Dealing with Chronic Anger

How is chronic anger removed from the personality?

Let’s address this in a personal way. Obviously this is a very high level and general explanation of the process but it can be a start for you.

The first step is to become aware of the anger within. This requires deep and honest introspection and self-examination. Are any of the manifestations of chronic anger, previously mentioned, present in your life? Do people who are close to you feel as if they are walking on egg shells around you? Are they sometimes afraid to be honest with you? Are you highly sensitive to criticism? Are you volatile, resentful, overly critical, self-destructive, frustrated often, too often making poor decisions, expressing grievances on a regular basis? Do you have difficulty keeping friends? These are just a few of the manifestations to look for. Be absolutely honest with yourself.

Sitting quietly, contemplating or meditating can be helpful in the introspection process. Remove as many distractions as possible. Allow yourself to feel deeply within. Examine what you experience without fear or judgment. Just explore your deep inner emotions, beliefs, feelings and reactions. Examine your memories and the feelings that arise. It can be helpful to make note of these for later reference.

The next step is to ‘listen’ to what the anger says, how it feels, how it makes you feel. Get to know it. Examine it as if it were something residing within you but not you. Imagine separating yourself from it. Do your best to do this without judging the anger, trying to get rid of it or control it. Just examine it as objectively as possible. Be curious. Be an explorer. Again, make note of what you discover.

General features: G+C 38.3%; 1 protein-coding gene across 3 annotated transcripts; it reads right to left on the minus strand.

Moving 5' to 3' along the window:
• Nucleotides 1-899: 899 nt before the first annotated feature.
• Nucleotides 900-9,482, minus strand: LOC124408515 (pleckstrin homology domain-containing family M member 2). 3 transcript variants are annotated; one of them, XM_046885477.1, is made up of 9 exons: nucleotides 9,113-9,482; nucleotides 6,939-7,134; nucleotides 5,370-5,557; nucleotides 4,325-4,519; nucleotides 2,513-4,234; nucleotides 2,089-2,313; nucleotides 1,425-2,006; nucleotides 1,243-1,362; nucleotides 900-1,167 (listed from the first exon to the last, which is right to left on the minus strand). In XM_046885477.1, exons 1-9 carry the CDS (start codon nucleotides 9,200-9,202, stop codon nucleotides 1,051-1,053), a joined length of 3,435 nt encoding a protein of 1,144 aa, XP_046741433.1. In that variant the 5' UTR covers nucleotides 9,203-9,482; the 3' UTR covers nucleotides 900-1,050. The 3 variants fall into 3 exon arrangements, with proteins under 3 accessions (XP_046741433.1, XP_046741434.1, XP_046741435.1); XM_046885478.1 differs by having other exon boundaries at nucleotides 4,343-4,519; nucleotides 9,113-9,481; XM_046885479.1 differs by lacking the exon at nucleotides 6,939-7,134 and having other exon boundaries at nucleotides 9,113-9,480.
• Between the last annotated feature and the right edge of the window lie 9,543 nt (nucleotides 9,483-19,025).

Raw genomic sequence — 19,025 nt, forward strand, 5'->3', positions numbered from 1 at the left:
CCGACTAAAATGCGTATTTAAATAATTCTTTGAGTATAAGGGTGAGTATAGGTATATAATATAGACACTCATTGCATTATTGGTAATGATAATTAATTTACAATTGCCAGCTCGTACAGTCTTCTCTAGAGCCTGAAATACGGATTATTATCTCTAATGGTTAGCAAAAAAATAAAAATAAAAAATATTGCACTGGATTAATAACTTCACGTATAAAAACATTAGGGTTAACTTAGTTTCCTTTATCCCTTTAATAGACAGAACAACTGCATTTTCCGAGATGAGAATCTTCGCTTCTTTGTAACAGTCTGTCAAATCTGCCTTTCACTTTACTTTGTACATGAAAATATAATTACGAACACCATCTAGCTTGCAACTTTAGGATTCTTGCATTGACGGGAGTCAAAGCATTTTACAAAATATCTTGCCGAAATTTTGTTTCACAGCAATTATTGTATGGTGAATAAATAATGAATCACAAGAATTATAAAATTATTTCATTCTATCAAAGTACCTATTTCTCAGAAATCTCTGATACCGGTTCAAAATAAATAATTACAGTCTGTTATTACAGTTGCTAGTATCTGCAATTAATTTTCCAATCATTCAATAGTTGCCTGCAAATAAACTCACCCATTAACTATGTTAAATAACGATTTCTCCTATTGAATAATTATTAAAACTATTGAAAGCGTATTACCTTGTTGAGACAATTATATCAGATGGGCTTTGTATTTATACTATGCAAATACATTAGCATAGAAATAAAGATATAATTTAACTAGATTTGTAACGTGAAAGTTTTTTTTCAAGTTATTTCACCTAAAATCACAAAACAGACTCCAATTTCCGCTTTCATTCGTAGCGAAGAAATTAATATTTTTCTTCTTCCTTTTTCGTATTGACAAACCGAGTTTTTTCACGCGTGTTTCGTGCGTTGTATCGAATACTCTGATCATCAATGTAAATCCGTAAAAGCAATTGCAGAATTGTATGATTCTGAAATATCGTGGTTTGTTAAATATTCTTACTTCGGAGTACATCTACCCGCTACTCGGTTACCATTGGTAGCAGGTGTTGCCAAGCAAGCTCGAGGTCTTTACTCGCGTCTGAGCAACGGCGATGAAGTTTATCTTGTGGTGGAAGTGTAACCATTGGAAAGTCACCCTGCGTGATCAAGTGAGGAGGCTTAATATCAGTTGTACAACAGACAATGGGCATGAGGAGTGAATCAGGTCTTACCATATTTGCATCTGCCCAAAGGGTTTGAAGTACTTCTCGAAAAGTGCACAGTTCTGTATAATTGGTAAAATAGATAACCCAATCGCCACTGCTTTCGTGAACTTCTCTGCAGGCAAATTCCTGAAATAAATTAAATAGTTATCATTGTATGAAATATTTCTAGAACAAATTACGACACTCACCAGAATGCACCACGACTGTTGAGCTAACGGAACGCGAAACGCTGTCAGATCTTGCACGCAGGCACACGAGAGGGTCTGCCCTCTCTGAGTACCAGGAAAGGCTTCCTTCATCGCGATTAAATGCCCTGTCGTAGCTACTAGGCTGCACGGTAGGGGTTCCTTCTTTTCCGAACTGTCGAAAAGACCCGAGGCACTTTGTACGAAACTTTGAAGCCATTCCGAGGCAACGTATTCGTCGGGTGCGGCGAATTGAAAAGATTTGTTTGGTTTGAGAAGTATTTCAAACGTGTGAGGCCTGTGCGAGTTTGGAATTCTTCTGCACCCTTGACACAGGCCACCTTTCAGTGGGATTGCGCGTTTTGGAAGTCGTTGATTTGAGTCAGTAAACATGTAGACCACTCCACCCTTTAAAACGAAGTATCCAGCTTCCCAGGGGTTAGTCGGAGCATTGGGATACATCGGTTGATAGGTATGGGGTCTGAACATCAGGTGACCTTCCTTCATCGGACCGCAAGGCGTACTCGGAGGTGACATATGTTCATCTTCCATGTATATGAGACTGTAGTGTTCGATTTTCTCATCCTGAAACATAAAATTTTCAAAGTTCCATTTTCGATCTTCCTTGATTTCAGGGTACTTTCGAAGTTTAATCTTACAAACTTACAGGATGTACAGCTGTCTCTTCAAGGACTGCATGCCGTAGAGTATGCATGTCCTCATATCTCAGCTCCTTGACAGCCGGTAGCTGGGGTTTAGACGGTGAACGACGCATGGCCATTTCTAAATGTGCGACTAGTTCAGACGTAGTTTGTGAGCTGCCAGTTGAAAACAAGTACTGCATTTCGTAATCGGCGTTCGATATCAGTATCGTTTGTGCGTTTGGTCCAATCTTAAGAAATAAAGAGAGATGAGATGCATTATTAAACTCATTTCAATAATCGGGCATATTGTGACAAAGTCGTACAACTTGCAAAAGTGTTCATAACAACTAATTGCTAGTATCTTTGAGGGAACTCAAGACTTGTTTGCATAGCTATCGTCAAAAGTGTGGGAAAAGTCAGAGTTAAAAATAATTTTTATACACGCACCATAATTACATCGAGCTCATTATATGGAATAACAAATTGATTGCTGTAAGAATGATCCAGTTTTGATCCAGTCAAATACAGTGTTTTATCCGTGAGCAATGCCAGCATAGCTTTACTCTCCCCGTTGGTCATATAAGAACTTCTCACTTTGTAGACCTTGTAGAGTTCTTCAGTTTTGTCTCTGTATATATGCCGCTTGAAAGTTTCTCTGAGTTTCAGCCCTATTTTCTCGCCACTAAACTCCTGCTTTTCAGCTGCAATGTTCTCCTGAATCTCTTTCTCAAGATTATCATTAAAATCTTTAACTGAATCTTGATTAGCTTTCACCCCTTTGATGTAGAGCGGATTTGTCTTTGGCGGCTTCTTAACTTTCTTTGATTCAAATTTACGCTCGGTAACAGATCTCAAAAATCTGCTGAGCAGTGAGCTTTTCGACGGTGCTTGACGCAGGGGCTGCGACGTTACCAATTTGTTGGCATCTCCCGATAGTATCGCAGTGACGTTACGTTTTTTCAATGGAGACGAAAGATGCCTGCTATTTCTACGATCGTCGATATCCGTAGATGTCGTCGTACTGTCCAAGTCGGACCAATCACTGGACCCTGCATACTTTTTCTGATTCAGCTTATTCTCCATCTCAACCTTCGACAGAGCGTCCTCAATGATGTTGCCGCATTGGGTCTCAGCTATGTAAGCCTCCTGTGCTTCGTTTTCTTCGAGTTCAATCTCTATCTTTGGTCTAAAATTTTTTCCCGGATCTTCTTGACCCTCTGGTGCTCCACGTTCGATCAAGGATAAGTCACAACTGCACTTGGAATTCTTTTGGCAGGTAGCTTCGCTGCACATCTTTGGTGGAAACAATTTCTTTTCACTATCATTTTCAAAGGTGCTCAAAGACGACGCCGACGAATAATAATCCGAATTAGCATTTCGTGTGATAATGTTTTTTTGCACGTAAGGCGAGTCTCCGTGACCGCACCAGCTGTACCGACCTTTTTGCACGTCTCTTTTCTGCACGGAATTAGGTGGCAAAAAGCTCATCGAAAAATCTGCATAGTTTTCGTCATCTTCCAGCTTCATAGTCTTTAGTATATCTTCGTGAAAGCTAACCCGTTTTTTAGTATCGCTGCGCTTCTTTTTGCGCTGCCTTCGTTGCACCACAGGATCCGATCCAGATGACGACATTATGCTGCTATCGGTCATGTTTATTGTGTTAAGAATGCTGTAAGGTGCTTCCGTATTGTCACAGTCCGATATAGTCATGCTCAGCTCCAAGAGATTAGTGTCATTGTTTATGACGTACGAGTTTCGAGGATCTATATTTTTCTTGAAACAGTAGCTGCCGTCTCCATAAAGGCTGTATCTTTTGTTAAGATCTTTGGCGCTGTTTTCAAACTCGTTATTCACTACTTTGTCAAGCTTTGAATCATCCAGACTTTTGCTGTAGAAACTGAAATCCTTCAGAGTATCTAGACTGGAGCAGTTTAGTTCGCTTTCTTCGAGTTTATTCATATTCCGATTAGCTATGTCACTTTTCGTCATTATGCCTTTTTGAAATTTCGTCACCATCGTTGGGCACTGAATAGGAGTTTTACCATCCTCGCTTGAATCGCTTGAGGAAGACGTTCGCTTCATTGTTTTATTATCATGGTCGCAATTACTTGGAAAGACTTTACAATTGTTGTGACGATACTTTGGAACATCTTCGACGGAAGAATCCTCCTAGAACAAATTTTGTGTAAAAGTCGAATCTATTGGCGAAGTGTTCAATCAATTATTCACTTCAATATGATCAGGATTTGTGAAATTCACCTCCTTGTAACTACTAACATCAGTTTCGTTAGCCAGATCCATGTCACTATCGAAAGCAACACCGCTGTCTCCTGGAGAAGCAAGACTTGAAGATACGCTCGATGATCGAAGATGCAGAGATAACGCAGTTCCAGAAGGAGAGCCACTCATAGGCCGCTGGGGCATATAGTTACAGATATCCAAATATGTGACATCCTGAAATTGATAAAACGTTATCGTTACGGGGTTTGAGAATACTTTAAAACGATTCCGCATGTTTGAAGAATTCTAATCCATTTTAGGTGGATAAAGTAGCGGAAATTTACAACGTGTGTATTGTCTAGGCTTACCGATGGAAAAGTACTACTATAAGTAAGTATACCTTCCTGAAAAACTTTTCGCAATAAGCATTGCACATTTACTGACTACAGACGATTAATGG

Once you have defined it and know it intimately, it is time to be discerning. Is what the anger says true? Is the anger really protecting you? What purpose does it serve? What does it want? Where does it come from? How does it affect your mind and body? What physical feelings does it engender? Where does it reside in your body or mind? Do your or have you had any physical issues in that area of your body? Is it really a part of who you are? What happens if it is gone?

At this point you will be in a position to choose whether you hold on to the chronic anger or let it go. In a quiet and contemplative state of mind you must ask yourself questions like;

Is this really me?

Is this the way I want to live the rest of my life?

If this is not who I really am, then who am I?

Who am I without the anger?

Does this anger really serve me?

Does it enhance my life and help me feel fulfillment?

Be sure to make note of everything you discover and go over those noted periodically.

By asking these questions and being absolutely honest with the answers you will achieve a sense of self-awareness. Eventually you will experience a greater and more profound sense of self where anger has no place and no effect. A sense of self that is strong, powerful, fulfilled and confident. A sense of self that radiates calmness, peace, acceptance, wisdom and self-assuredness. You will find that anger is not necessary any longer and that you have access to far greater strength and clarity without it.

All of this takes a great deal of work, courage, honesty and commitment. But this is how you make the sort of changes that are evolutionary. This is how you change your life for the better and how you experience everything you are capable of being.

I am not suggesting that making such a change is easy. I am suggesting that human beings must evolve to survive.

© 2024 Jon Shore